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Lawrence Berkeley National Laboratory addresses the world’s most urgent scientific challenges by advancing sustainable energy, protecting human health, creating new materials, and revealing the origin and fate of the universe. Founded in 1931, Berkeley Lab’s scientific expertise has been recognized with 13 Nobel prizes. The University of California manages Berkeley Lab for the U.S. Department of Energy’s Office of Science. For more, visit www.lbl.gov.
The Molecular Foundry is one of five DOE Nanoscale Science Research Centers (NSRCs), national user facilities for interdisciplinary research at the nanoscale, supported by the DOE Office of Science. Together the NSRCs comprise a suite of complementary facilities that provide researchers with state-of-the-art capabilities to fabricate, process, characterize and model nanoscale materials, and constitute the largest infrastructure investment of the National Nanotechnology Initiative. The NSRCs are located at DOE’s Argonne, Brookhaven, Lawrence Berkeley, Oak Ridge and Sandia and Los Alamos National Laboratories. For more information about the DOE NSRCs, please visit http://science.energy.gov.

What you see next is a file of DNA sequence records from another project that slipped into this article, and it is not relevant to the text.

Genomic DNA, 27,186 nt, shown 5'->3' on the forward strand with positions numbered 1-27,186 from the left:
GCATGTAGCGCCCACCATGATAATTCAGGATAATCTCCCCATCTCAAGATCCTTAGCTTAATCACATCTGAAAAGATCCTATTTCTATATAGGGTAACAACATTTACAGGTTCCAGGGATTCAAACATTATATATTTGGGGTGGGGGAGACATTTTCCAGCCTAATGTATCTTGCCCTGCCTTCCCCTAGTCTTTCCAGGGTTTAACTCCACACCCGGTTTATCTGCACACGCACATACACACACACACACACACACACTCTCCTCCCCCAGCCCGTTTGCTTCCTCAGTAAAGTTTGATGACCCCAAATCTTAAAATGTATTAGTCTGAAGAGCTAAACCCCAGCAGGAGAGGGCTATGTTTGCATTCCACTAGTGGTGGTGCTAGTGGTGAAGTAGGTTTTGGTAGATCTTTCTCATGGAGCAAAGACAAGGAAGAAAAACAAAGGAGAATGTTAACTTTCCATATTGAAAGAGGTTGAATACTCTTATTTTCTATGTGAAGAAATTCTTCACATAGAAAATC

The DOE Office of Science is the single largest supporter of basic research in the physical sciences in the United States and is working to address some of the most pressing challenges of our time. For more information, please visit science.energy.gov.